By Doyle Dietz
Published Dec. 2, 2018 in the Pottsville (Pa.) Republican Herald
These four books knock it out of the park with a grand slam of gift giving for Christmas or any occasion. From left to right are “The World Is Our Classroom: How One Family Used Nature and Travel to Shape an Extraordinary Education” by Cindy Ross, “The Fires Of Penn’s Woods” by Michael J. Klimkos, “Nature Notes from Maine: River Otters, Moose, Skunks & More” by Ed Robinson and “Turkey Men Volume 2” by Thomas R. Pero.
THESE EDITIONS ARE WELCOME ADDITIONS TO THE LIBRARIES OF ANY OUTDOORS ENTHUSISTS
Leading off our annual column of book suggestions for Christmas or any holiday that are sure to enhance, entertain and education any outdoorsmen no matter if read in a deer blind, on a fishing boat, around a campfire, a backyard patio or a den is without question the most unique and most adventurous ever presented.
“The World Is Our Classroom: How One Family Used Nature and Travel to Shape an Extraordinary Education” by Cindy Ross of New Ringgold is the result of her spending a good portion of her life compiling the information and experiencing the adventures in the book. From the hiking trails of Hawk Mountain Sanctuary to the mountain peaks of the Rocky Mountains to the sun-baked shores of Sicily to the alligator-invested swamps of the Everglades every chapter of this book has the making of a Discovery Channel or National Geographic Channel special.
Ross begins her story telling how she and husband, noted chainsaw sculptor Todd Gladfelter, led their then infant children 3,100 miles on the backs of llamas from Canada to Mexico. Inspired by the experience, they went on to create a new way of supplementing the education of their children Sierra and Bryce as teenagers into young adults by focusing the natural world and travel.
“The World Is Our Classroom” is published by Skyhorse at $23.99 for hardback copies, available at Amazon.com and is also available as an e-book.
“Turkey Men Volume 2” by Thomas R. Pero is the long-awaited follow-up to last year’s well received “Turkey Men Volume 1.” Like the first volume this book is comprised of interviews with turkey hunters who have accomplished the United States Grand Slam by taking spring gobblers in the 49 states they inhabit.
One of the interviews features Pennsylvania turkey-hunting legend Jon Pries of Trout Run, but in addition to the collection of conversations with the turkey hunters that sets this second volume apart from the is the complimentary compact disk audio recording included with the book. It was made at the famed professional recording studio Postal Recording in Indianapolis with contributions from Doc Weddle of Indiana and Dave Owens of Georgia.
Since the recording, Owens was named Grand National Turkey Calling Champion, Senior Division Open, at the 2018 National Wild Turkey Convention in Nashville. His casual conversation with Weddle was recorded entirely unscripted.
“Turkey Men Volume 2” is published by Wild River Press and hardcover copies can be ordered at www.wildriverpress.com at $49.95 for the standard edition and $149.95 for the autographed leather-bound limited edition.
“The Fires of Penn’s Woods” by Michael Klimkos is fascinating with its comprehensive history documenting wildfires in Pennsylvania that can be related to the recent television news coverage of the deadly fires in California. As volunteer fire fighter for 25 years and a member of wild land fire-fighting crews, Klimkos thoroughly researched and meticulously detailed in this book describes how the science of forestry, wildfire prevention and fire control has grown in Pennsylvania.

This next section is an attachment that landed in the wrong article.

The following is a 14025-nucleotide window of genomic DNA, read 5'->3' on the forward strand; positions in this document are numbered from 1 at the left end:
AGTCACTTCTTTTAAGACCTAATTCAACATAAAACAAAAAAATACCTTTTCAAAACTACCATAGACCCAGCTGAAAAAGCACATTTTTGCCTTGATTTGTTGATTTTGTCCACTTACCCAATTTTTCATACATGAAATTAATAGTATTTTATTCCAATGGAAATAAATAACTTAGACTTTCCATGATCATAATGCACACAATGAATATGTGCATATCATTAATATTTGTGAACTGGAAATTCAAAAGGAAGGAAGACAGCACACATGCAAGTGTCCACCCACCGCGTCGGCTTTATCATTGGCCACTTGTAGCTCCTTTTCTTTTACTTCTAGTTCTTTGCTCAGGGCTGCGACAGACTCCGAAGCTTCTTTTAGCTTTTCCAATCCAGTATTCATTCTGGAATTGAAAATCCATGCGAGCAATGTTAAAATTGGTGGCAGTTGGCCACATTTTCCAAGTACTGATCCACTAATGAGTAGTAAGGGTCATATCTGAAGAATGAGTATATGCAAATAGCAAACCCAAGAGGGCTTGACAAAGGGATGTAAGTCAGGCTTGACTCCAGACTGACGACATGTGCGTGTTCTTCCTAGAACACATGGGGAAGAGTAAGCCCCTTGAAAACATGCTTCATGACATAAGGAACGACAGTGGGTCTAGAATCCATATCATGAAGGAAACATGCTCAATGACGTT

Looking back at the last 125 years the same kind of devastation as today’s fires was found in Pennsylvania, often because as the great forests of Pennsylvania were cleared, the slash and debris left by loggers was prone to burn — and it did. Huge fires once raged through the forest of Pennsylvania, including those located in Columbia, Northumberland and Schuylkill counties.
Early fires provided the impetus for the founding of the science of forestry and wildfire control in Pennsylvania. These fires impacted Pennsylvania and shaped what is today a sustainable forest that has regrown from the Great Pennsylvania Desert— the name given to the land that was left after industrial logging virtually cleared the state of its trees by the beginning of the Twentieth Century.
“The Fires of Penn’s Woods” is available in paperback at Amazon.com for $28.00 a copy.
“Nature Notes from Maine: River Otters, Moose, Skunks and More” by Ed Robinson is more a collection of observations of and encounters with wildlife that could well have occurred in Pennsylvania – OK, other than the chapter about the moose – as in Maine. And considering the fondness Pennsylvanians have for hunting, fishing, hiking, camping and paddling in Maine, the book is a must read.
Published by the Harpswell Heritage Land Trust as a fund-raising endeavor, the book features many of Maine’s iconic creatures — including lobsters, loons, fishers and osprey. There are 60 photographs and 10 etchings that accompany each chapter, many of which are certain to bring back memories of personal wildlife encounters.
“Nature Notes from Maine” is available in paperback from Harpswell Heritage Land Trust at www.hhltmaine.org/nature-notes-from-maine for $20 a copy.
(Dietz is a member of the Pennsylvania Outdoor Writers Association)